Piekolie: Fatih Birol verandert van kamp
Een van de grote non-believers van piekolie is recent van kamp veranderd. De piekolietheorie in haar sterke variant gaat ervan uit dat de productie van olie op een zeker moment (het piekoliemoment) niet langerzal groeien, maar ombuigen. Het wordt dan elk jaar moeilijker om het productieniveau in stand te houden, en de productie daalt vanaf dan jaarlijks. Dat heeft te maken met de uitputting van de grote oliebronnen en de kleinere omvang van de nieuwe bronnen.
Fatih Birol is de hoofdeconoom van het IEA, het Internationaal Energie Agentschap in Parijs, en is belast met het verzamelen van de gegevens over de energiemarkten van de OESO-landen.
Hij waarschuwt nu dat de olievoorraden sneller opdrogen, en dat dit kan leiden tot catastrofale gevolgen voor de economie:
Dr Birol said that the public and many governments appeared to be oblivious to the fact that the oil on which modern civilisation depends is running out far faster than previously predicted and that global production is likely to peak in about 10 years – at least a decade earlier than most governments had estimated.
"One day we will run out of oil, it is not today or tomorrow, but one day we will run out of oil and we have to leave oil before oil leaves us, and we have to prepare ourselves for that day," Dr Birol said. "The earlier we start, the better, because all of our economic and social system is based on oil, so to change from that will take a lot of time and a lot of money and we should take this issue very seriously," he said.
Het cruciale punt in zijn betoog zijn de genaamde dalingsvoeten van de productie:
The IEA estimates that the decline in oil production in existing fields is now running at 6.7 per cent a year compared to the 3.7 per cent decline it had estimated in 2007, which it now acknowledges to be wrong.
Dit betekent dat de nieuwe productie door exploratie en nieuwe installaties met ongeveer 8% moet stijgen per jaar om de daling van de bestaande velden met bijna 7% te counteren.
Vandaag daalt ook de vraag in de westerse wereld door de zware economische crisis. Dit helpt om de druk op de oliemarkten te verlichten.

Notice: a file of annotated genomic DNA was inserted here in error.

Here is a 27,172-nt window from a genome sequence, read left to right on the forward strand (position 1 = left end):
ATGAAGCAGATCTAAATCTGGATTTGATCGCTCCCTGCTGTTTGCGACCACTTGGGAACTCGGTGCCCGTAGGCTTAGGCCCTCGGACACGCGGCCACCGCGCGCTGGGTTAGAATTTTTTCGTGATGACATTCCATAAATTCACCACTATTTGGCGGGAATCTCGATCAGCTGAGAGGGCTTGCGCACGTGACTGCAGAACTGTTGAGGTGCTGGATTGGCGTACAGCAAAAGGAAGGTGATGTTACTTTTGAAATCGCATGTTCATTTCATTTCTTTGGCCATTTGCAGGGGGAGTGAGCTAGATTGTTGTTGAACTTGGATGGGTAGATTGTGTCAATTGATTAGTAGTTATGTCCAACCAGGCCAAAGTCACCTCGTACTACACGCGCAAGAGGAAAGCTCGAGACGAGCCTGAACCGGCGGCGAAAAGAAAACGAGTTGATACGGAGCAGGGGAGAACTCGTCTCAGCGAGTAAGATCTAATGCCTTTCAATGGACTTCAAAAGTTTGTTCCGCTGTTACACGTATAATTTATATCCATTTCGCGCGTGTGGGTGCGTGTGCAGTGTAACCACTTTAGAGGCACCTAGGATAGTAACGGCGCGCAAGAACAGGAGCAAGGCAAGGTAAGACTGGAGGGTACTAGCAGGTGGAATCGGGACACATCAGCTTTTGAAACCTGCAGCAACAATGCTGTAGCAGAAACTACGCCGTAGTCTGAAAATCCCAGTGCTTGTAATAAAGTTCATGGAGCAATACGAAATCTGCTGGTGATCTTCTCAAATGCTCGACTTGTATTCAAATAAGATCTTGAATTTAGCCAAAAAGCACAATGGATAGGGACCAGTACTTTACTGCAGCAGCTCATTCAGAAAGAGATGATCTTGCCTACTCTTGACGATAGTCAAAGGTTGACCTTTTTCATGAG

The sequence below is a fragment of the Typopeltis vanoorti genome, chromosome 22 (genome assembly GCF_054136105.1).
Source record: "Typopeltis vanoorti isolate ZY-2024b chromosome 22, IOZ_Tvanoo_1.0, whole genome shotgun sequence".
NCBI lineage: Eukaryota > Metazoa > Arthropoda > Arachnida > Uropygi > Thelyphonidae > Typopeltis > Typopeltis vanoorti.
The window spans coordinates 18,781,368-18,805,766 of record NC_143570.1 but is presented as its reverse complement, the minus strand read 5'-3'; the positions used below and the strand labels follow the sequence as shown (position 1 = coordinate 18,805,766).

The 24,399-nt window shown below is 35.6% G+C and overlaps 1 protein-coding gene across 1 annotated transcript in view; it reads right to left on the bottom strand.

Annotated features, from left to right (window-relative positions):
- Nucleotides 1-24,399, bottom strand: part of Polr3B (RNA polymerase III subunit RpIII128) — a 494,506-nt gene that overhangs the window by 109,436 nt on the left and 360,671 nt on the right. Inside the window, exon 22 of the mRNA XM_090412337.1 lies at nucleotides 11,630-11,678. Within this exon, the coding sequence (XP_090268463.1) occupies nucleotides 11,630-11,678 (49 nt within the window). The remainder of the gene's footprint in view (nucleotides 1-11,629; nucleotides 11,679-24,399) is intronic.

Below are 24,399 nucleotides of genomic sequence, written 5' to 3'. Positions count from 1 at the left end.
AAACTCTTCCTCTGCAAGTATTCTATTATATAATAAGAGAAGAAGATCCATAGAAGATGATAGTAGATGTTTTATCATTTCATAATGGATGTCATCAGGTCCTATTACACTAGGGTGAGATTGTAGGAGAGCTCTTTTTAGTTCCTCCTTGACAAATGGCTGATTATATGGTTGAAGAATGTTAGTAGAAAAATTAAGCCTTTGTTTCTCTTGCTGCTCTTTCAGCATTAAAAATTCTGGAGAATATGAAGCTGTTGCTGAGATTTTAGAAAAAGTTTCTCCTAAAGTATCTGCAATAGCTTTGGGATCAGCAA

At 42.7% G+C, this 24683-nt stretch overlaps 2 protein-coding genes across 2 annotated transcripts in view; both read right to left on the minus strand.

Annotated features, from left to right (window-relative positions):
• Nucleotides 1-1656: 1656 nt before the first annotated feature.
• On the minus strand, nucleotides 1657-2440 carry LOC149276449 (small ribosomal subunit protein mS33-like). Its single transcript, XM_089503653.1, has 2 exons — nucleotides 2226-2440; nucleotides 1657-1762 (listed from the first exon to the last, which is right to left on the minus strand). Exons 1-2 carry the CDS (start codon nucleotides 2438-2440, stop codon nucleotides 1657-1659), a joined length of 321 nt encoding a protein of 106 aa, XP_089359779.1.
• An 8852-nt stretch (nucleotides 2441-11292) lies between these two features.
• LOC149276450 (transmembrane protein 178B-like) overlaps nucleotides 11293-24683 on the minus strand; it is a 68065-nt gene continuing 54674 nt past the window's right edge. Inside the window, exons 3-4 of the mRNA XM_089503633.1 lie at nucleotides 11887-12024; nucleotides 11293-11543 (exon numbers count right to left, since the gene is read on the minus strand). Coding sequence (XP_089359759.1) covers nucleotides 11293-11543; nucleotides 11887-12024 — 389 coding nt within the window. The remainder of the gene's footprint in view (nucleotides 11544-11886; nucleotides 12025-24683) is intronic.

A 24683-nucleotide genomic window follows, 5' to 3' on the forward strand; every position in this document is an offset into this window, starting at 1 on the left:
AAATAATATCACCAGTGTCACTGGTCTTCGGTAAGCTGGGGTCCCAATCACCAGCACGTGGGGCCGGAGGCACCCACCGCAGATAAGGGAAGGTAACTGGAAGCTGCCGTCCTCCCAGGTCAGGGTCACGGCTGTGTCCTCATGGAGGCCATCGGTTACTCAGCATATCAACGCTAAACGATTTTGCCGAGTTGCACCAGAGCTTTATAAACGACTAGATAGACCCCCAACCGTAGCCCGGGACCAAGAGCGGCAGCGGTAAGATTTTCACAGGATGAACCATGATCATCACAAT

Fatih Birol bevestigt hiermee de stelling die we verdedigden in het boek 'Econoshock'.
*Why is oil so important as an energy source?
Crude oil has been critical for economic development and the smooth functioning of almost every aspect of society. Agriculture and food production is heavily dependent on oil for fuel and fertilisers. In the US, for instance, it takes the direct and indirect use of about six barrels of oil to raise one beef steer. It is the basis of most transport systems. Oil is also crucial to the drugs and chemicals industries and is a strategic asset for the military.
*How are oil reserves estimated?
The amount of oil recoverable is always going to be an assessment subject to the vagaries of economics – which determines the price of the oil and whether it is worth the costs of pumping it out –and technology, which determines how easy it is to discover and recover. Probable reserves have a better than 50 per cent chance of getting oil out. Possible reserves have less than 50 per cent chance.
*Why is there such disagreement over oil reserves?
All numbers tend to be informed estimates. Different experts make different assumptions so it is under- standable that they can come to different conclusions. Some countries see the size of their oilfields as a national security issue and do not want to provide accurate information. Another problem concerns how fast oil production is declining in fields that are past their peak production. The rate of decline can vary from field to field and this affects calculations on the size of the reserves. A further factor is the expected size of future demand for oil.
*What is "peak oil" and when will it be reached?
This is the point when the maximum rate at which oil is extracted reaches a peak because of technical and geological constraints, with global production going into decline from then on. The UK Government, along with many other governments, has believed that peak oil will not occur until well into the 21st Century, at least not until after 2030. The International Energy Agency believes peak oil will come perhaps by 2020. But it also believes that we are heading for an even earlier "oil crunch" because demand after 2010 is likely to exceed dwindling supplies.
*With global warming, why should we be worried about peak oil?
There are large reserves of non-conventional oil, such as the tar sands of Canada. But this oil is dirty and will produce vast amounts of carbon dioxide which will make a nonsense of any climate change agreement. Another problem concerns how fast oil production is declining in fields that are past their peak production. The rate of decline can vary from field to field and this affects calculations on the size of the reserves. If we are not adequately prepared for peak oil, global warming could become far worse than expected.
Steve Connor, Science Editor